How could the personal and social tensions between characters in the plays you have studied be expressed on stage? Australian plays make any normal situation intriguing and unique while exposing Australia’s cultural, social, political and personal issues and concerns. This influences the way in which audiences understand and respond to the subliminal messages that different Australian practitioners use.
The playwrights of both Ruby Moon By Mat Cameron and Stolen By Jane Harrison use dramatic forms, performance styles and techniques to establish strong personal and social tensions between characters in both plays. Social issues are anything that effects a large part of society for example, the stolen generation, suburban paranoia, discrimination ect where as personal issues refer to issues that affect an individual in relation to things like grief, loss and identity.
The play “Ruby Moon” by Matt Cameron explores strong issues and fears that have accumulated throughout post modern and modern society today. Cameron creates a sense of loss and grief by using the story of a young girl called ruby who goes missing on her way to her grandmas. Cameron purposefully makes all the characters in the play who are involved in the mystery of the girl are dysfunctional and the play ends up making no logical sense but still elicits a range of emotions from the audience.
Is an Inspector Calls a detective story or a social critique and How will the audiences views have changed on this from the time the play was written to today? Many people believe that An Inspector Calls by JB Priestley is a detective story because it is centred around an investigation of the Birling family and it is also indicated by the title. However, when you study the play in detail it ...
Although the play may not make logical sense Cameron uses several dramatic techniques that convey issues that individuals may face in everyday life, namely the issues of grief and loss and how these emotions can be dealt with this is especially clear between the characters of Ray and Sylvie as the dialogue and positioning between the characters is quite cold and distant for example when Ray waits for a kiss ‘that never comes’ and they ‘stare cold at each other’ these stage directions are created by Cameron to establish the strong tension between both the characters which suggests that the way in which they are dealing with these personal concerns are not rational.
The social issue of suburban paranoia is a strong point that Cameron establishes in his play. The play is designed to be dark, creepy and absurd this creates a certain tension between the characters on stage and then also with the audience and the characters. It creates a sense of uncertainty, the characters don’t trust their neighbours and we as an audience can’t even trust the actors on stage. I found this became apparent with Dulcie who is an elderly spinster with a parrot, we are quickly shown that she is slightly senile and this bird that she has conversations with may in fact be imaginary.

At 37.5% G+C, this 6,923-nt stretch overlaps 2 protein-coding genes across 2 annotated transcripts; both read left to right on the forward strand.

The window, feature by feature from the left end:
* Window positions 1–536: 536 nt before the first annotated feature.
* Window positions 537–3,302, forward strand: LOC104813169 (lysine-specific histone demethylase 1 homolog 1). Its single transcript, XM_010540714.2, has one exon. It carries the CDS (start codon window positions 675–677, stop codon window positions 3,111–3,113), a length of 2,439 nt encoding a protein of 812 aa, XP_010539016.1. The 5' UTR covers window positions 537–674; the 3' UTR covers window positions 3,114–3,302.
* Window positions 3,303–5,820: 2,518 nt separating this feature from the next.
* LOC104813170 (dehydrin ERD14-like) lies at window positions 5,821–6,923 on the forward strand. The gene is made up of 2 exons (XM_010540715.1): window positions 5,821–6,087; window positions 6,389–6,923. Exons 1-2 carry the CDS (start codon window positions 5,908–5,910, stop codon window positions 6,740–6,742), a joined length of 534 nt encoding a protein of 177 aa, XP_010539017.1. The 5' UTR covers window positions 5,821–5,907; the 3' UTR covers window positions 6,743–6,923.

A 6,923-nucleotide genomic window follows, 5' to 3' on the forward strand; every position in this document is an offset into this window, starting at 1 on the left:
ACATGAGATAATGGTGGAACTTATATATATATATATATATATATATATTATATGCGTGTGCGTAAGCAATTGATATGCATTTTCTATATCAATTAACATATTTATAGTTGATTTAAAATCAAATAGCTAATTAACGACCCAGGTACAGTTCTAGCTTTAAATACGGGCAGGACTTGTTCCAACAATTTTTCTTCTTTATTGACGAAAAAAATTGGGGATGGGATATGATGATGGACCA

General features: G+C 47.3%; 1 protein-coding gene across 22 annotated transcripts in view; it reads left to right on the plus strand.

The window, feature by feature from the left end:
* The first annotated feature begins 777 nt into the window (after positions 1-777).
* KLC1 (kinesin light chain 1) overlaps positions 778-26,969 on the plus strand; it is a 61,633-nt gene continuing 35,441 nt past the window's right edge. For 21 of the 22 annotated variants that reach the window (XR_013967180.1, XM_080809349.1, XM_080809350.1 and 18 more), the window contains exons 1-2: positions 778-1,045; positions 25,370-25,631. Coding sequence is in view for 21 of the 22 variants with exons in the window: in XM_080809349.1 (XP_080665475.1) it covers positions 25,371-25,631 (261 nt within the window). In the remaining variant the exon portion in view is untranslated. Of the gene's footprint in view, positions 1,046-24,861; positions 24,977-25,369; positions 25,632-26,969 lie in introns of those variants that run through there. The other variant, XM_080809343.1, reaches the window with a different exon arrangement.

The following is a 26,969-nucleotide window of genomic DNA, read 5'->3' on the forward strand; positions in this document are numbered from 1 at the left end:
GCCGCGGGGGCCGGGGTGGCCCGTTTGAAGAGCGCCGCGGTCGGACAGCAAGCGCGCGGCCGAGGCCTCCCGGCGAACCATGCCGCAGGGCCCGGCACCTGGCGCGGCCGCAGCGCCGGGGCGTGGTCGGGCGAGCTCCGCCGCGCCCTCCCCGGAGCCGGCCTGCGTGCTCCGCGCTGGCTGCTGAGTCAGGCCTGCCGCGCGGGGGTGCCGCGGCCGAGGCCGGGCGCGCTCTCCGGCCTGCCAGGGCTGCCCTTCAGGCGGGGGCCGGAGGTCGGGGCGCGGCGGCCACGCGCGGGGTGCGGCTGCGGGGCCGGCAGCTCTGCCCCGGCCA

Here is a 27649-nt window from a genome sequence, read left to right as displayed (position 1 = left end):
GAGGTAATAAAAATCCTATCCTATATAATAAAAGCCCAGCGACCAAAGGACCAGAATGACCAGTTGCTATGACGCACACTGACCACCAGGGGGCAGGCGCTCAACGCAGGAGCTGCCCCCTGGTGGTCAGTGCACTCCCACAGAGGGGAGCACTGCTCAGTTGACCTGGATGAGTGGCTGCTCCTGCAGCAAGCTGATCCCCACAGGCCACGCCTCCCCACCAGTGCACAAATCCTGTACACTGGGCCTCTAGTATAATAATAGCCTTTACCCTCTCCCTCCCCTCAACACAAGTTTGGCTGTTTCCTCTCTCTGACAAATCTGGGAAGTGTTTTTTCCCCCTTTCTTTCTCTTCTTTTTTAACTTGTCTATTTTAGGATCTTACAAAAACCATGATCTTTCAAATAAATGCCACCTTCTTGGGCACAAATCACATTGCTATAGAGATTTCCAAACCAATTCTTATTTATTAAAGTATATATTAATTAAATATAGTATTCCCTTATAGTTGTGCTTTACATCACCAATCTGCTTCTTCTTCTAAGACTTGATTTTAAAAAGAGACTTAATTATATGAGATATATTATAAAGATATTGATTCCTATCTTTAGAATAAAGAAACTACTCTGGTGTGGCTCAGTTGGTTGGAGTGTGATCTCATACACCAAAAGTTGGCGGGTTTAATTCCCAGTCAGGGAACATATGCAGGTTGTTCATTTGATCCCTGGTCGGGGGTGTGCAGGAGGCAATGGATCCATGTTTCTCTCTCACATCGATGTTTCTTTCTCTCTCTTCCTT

The audience does not know what to believe which then relates back to the idea of suburban paranoia. Australia’s obsession with child abductions is the foundation for one of ruby moons central ideas, and raises the question “do you really know your neighbour? ” is mainly established when Ray says” we told her never to trust a stranger”. The disappearance of Ruby shows the tension that has unfolded between the relationships of Ray, Sylvie and the community. The mystery of the missing child begins to turn all the characters on the street against each other and the lack of trust becomes more apparent, but the strained relationship between Ray and Sylvie becomes more and more over whelming as the story goes on.
The Tempest was one of William Shakespeare's last plays. Into it, he put his heart and his soul. The epilogue in itself carries enough emotional weight to fill an entire play. The scene where Ariel says that she would feel bad for the men trapped on the island if she were human (V. i. 20), if performed right, can be one of the most moving lines in the history of theater. The emotions in the play ...
The last scene has Sylvie and Ray begin to question each other about the disappearance of their child. Speeding this scene up and using different tones as well as dialogue used helps the audience to understand the personal issue of failing to even be able to trust your loved ones in some circumstances. Cameron also establishes wider social tensions like living in fear of society and the fear of this changing society of how things used to be compared to how they are now and no longer feeling safe with children walking and playing on the streets at night. One of the many other techniques Matt Cameron uses in this play is the use of a timeless and placeless setting designed for the play.
This is created by the fact that there is nondescript furniture and props that could be found in any suburban house, there is a lack of posters and pictures and there is no technology like television or computers that could date the production. The furniture used is described to be old and presumably covered in dust to symbolise the feeling of evoking memories. This symbolisation is important as it expands on the personal issues like grief and lost which are dealt with throughout the play. Cameron aims to engage the audience fully, making them see the relevance of the issues being portrayed on stage in the hope that the audience would watch the play and think of all the past and present missing children.